I think at least the question of whether the conduct laid out in this report merits impeachment and conviction, that question has to be on the table. Whether Congress wants to take the additional step of voting to impeach is a question for them to decide, but they have to look at the evidence laid out here, and do a thorough investigation, or at least a thorough airing and debate, and decide that question. And if they decide that either legally, or in this kind of quasi-legal political determination that impeachment relates to, they’re not going to bring charges, or they’re not going to impeach the president, or politically, it’s just not worth doing because the Senate will never convict, they can make that determination, but they need to have that debate.
You started to flick at this, but will you more fulsomely talk about William Barr? There was this notion that he was going to be a straight shooter and an institutional actor—a lot of us said he’s a lifer, he cares about the Justice Department and the integrity and reputation of the department. That was a pretty grim press conference, if that’s the case. And one of the things that he said was that that OLC guidance was not the but-for cause of Mueller’s decision not to go forward. That seems to not be true. So can you just give me a quick thought on what Bill Barr was doing when he all but said Donald Trump is the real victim here?
I thought it was just an astonishing press conference, and I think that anyone that thought Bill Barr would be a faithful adherent to the rule of law—and I was hopeful he would be but didn’t know—was absolutely mistaken. I thought his decision to say that the president had been cleared—when that’s not what the Justice Department does, and that’s not what Mueller does—was wrong, on the collusion piece. I thought the way he described the president’s actions on obstruction, where he basically made excuses for the president—you know, that the president’s associates were under investigation and he was upset about that—yeah, well, we now know that those associates, many of them, were actual criminals and have pled guilty to crimes. He not only excused the president’s interference with the Justice Department’s investigation and all of his attacks on the Justice Department’s investigation, but he gave license to the president to keep doing it.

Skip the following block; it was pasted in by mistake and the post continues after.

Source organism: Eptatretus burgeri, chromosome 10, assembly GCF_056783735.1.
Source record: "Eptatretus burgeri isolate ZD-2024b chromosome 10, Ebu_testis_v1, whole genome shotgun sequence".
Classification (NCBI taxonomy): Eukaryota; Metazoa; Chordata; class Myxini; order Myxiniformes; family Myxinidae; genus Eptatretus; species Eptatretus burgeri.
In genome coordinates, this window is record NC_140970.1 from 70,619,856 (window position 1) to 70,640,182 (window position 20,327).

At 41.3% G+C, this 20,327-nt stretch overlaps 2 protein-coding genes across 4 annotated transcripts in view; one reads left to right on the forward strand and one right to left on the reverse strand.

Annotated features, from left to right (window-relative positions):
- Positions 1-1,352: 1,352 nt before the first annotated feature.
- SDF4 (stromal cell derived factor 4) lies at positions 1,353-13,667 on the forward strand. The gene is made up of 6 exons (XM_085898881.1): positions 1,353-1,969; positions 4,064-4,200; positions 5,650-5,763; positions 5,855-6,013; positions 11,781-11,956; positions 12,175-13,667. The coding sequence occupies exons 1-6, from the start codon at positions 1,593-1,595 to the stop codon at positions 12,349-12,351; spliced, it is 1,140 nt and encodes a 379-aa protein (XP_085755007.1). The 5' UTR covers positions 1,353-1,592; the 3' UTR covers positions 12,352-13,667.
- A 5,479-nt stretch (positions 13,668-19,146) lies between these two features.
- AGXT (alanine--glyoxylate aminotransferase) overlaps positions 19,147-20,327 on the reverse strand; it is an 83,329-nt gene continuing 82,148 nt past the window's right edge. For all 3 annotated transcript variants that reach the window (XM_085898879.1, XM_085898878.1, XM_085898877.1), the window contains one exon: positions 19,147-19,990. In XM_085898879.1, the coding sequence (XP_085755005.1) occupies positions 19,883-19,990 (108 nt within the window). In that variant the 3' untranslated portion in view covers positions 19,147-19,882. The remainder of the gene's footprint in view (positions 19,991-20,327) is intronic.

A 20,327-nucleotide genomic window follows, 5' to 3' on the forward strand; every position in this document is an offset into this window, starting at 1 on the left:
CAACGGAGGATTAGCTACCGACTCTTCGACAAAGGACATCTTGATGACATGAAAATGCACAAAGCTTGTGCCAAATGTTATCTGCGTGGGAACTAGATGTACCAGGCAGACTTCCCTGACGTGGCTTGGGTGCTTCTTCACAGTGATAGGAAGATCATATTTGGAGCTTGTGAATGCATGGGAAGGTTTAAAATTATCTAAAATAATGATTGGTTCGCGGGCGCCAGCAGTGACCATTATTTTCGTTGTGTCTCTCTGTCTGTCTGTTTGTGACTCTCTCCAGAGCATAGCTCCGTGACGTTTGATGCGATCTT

The president is still under investigation by the Justice Department, and Bill Barr is saying it’s OK for the president to interfere with investigations. And then I think just the factual misstatements he made—the reference you made to the OLC opinion, he tried to play that down—what he said was at least misleading. And then, his claim that the president fully cooperated with the investigation. Well, that’s just not true. The president wouldn’t sit for an interview, and he wouldn’t even give written answers to the obstruction questions. So, to make excuses for the president in that way, when the president had been refusing to cooperate with an investigation that Bill Barr’s department led and attacking that department over and over and over, I just thought was disgraceful.
So, the legal question is over. This now becomes largely a question of politics, and that means it’s just a question of spin, right? We know that the White House is saying, Complete exoneration. It’s all over. Let’s investigate Hillary Clinton again. Is the public going to absorb what it is that you just said to me, which is “this is not complete exoneration”? Is the public going to know what happened here?
I think some of the public will, but I think the voters that get their information from conservative media are going to have the attorney general’s interpretation. And that’s why what he did was just so irresponsible, and so out of keeping with the way the department behaves. He knows that we are out of the legal realm and into the political realm. And he was putting his thumb on the scale for the president, and giving the president a talking point, and giving Fox a talking point, giving everyone in the conservative media a talking point that the president was exonerated. And they’re going to be able to run with that, and truthfully say that the Justice Department exonerated him, because the attorney general did do that. But that’s not what the special counsel did. And you would like to think that there will be a factual airing of everything in this report, but we all know that’s not how Fox and the conservative media are going to cover this, and Bill Barr’s press conference was just an enormous gift to the president, in that regard.